ResultSet result = statement.executeQuery(sql);
  13. The IDS Driver

    by , 04-27-2012 at 08:02 PM
    The IDS Driver is a type 3 driver with the IDS Server as its backend. Database queries and results are sent back and forth between the IDS Driver and the IDS Server. As it is a 100% Pure Java implementation, the driver guarantees the "Write Once, Run Anywhere" promise of Java. Indeed, it runs in all Java-enabled browsers, the Java Plug-in, and the JDK, plus all your favorite Java development tools.

    IDS Server supports Oracle (native OCI or ODBC), Sybase (native CT-Lib or ...
  14. Type 4: Native-protocol/all-Java driver

    by , 04-27-2012 at 08:01 PM
    The native-protocol/all-Java driver (JDBC driver type 4) converts JDBC calls into the vendor-specific database management system (DBMS) protocol so that client applications can communicate directly with the database server. Level 4 drivers are completely implemented in Java to achieve platform independence and eliminate deployment administration issues.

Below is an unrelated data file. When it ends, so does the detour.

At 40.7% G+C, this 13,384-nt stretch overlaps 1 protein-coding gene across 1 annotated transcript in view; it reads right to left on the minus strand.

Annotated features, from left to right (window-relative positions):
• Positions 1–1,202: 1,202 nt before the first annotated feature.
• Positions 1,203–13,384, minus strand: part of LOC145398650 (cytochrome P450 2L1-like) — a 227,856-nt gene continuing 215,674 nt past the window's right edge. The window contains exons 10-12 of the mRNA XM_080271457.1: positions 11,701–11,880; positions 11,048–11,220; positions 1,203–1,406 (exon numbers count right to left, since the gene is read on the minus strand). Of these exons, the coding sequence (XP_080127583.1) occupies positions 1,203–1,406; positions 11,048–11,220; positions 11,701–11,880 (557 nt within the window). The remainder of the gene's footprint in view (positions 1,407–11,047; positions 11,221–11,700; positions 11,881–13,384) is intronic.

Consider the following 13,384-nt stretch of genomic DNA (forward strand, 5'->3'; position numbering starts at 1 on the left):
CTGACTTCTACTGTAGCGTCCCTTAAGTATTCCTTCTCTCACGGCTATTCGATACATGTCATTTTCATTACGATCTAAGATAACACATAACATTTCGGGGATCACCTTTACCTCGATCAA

Since type 4 JDBC drivers don't have to translate database requests to ODBC or a native connectivity interface or to ...
  15. Type 3: Net-protocol/all-Java driver

    by , 04-27-2012 at 08:00 PM
    JDBC driver type 3 -- the net-protocol/all-Java driver -- follows a three-tiered approach whereby the JDBC database requests are passed through the network to the middle-tier server. The middle-tier server then translates the request (directly or indirectly) to the database-specific native-connectivity interface to further the request to the database server. If the middle-tier server is written in Java, it can use a type 1 or type 2 JDBC driver to do this.

    The net-protocol/all-Java ...
  16. Type 2: Native-API/partly Java driver

    by , 04-27-2012 at 07:59 PM
    JDBC driver type 2 -- the native-API/partly Java driver -- converts JDBC calls into database-specific calls for databases such as SQL Server, Informix, Oracle, or Sybase. The type 2 driver communicates directly with the database server; therefore it requires that some binary code be present on the client machine.

    Type 2 drivers typically offer significantly better performance than the JDBC-ODBC Bridge.